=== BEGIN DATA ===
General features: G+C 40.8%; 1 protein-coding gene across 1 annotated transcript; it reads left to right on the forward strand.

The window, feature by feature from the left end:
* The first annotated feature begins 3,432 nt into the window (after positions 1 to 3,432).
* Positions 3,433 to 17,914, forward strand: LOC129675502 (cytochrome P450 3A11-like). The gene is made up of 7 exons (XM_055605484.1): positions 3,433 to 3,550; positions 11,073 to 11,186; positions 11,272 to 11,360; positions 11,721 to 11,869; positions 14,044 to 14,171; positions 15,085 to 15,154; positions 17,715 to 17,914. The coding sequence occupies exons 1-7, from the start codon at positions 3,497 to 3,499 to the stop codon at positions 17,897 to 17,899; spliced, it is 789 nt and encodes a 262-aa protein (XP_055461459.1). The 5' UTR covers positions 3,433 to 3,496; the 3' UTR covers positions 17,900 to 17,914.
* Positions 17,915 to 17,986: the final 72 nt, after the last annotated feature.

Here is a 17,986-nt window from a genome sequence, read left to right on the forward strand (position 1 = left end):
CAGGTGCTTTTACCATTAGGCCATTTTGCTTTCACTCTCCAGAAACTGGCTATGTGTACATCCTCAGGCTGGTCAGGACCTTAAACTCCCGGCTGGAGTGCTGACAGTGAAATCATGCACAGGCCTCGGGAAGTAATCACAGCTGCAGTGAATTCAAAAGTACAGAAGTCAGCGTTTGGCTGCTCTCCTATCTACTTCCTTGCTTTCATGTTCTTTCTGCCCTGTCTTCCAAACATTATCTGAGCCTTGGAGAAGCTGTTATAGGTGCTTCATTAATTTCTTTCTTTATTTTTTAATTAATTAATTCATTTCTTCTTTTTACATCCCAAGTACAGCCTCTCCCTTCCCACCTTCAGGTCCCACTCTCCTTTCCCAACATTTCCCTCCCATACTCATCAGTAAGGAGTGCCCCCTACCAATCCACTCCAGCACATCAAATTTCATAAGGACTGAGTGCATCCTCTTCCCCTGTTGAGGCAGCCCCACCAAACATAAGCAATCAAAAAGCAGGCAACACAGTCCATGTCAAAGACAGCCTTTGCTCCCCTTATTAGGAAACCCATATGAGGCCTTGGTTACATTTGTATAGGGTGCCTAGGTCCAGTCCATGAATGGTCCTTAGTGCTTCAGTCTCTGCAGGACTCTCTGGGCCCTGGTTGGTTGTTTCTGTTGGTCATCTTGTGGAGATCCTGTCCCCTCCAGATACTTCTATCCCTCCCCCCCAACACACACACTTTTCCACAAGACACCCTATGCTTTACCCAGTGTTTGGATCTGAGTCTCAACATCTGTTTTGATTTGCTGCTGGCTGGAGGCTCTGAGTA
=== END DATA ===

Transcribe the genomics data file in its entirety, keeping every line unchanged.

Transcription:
General features: G+C 40.8%; 1 protein-coding gene across 1 annotated transcript; it reads left to right on the forward strand.

The window, feature by feature from the left end:
* The first annotated feature begins 3,432 nt into the window (after positions 1 to 3,432).
* Positions 3,433 to 17,914, forward strand: LOC129675502 (cytochrome P450 3A11-like). The gene is made up of 7 exons (XM_055605484.1): positions 3,433 to 3,550; positions 11,073 to 11,186; positions 11,272 to 11,360; positions 11,721 to 11,869; positions 14,044 to 14,171; positions 15,085 to 15,154; positions 17,715 to 17,914. The coding sequence occupies exons 1-7, from the start codon at positions 3,497 to 3,499 to the stop codon at positions 17,897 to 17,899; spliced, it is 789 nt and encodes a 262-aa protein (XP_055461459.1). The 5' UTR covers positions 3,433 to 3,496; the 3' UTR covers positions 17,900 to 17,914.
* Positions 17,915 to 17,986: the final 72 nt, after the last annotated feature.

Here is a 17,986-nt window from a genome sequence, read left to right on the forward strand (position 1 = left end):
CAGGTGCTTTTACCATTAGGCCATTTTGCTTTCACTCTCCAGAAACTGGCTATGTGTACATCCTCAGGCTGGTCAGGACCTTAAACTCCCGGCTGGAGTGCTGACAGTGAAATCATGCACAGGCCTCGGGAAGTAATCACAGCTGCAGTGAATTCAAAAGTACAGAAGTCAGCGTTTGGCTGCTCTCCTATCTACTTCCTTGCTTTCATGTTCTTTCTGCCCTGTCTTCCAAACATTATCTGAGCCTTGGAGAAGCTGTTATAGGTGCTTCATTAATTTCTTTCTTTATTTTTTAATTAATTAATTCATTTCTTCTTTTTACATCCCAAGTACAGCCTCTCCCTTCCCACCTTCAGGTCCCACTCTCCTTTCCCAACATTTCCCTCCCATACTCATCAGTAAGGAGTGCCCCCTACCAATCCACTCCAGCACATCAAATTTCATAAGGACTGAGTGCATCCTCTTCCCCTGTTGAGGCAGCCCCACCAAACATAAGCAATCAAAAAGCAGGCAACACAGTCCATGTCAAAGACAGCCTTTGCTCCCCTTATTAGGAAACCCATATGAGGCCTTGGTTACATTTGTATAGGGTGCCTAGGTCCAGTCCATGAATGGTCCTTAGTGCTTCAGTCTCTGCAGGACTCTCTGGGCCCTGGTTGGTTGTTTCTGTTGGTCATCTTGTGGAGATCCTGTCCCCTCCAGATACTTCTATCCCTCCCCCCCAACACACACACTTTTCCACAAGACACCCTATGCTTTACCCAGTGTTTGGATCTGAGTCTCAACATCTGTTTTGATTTGCTGCTGGCTGGAGGCTCTGAGTA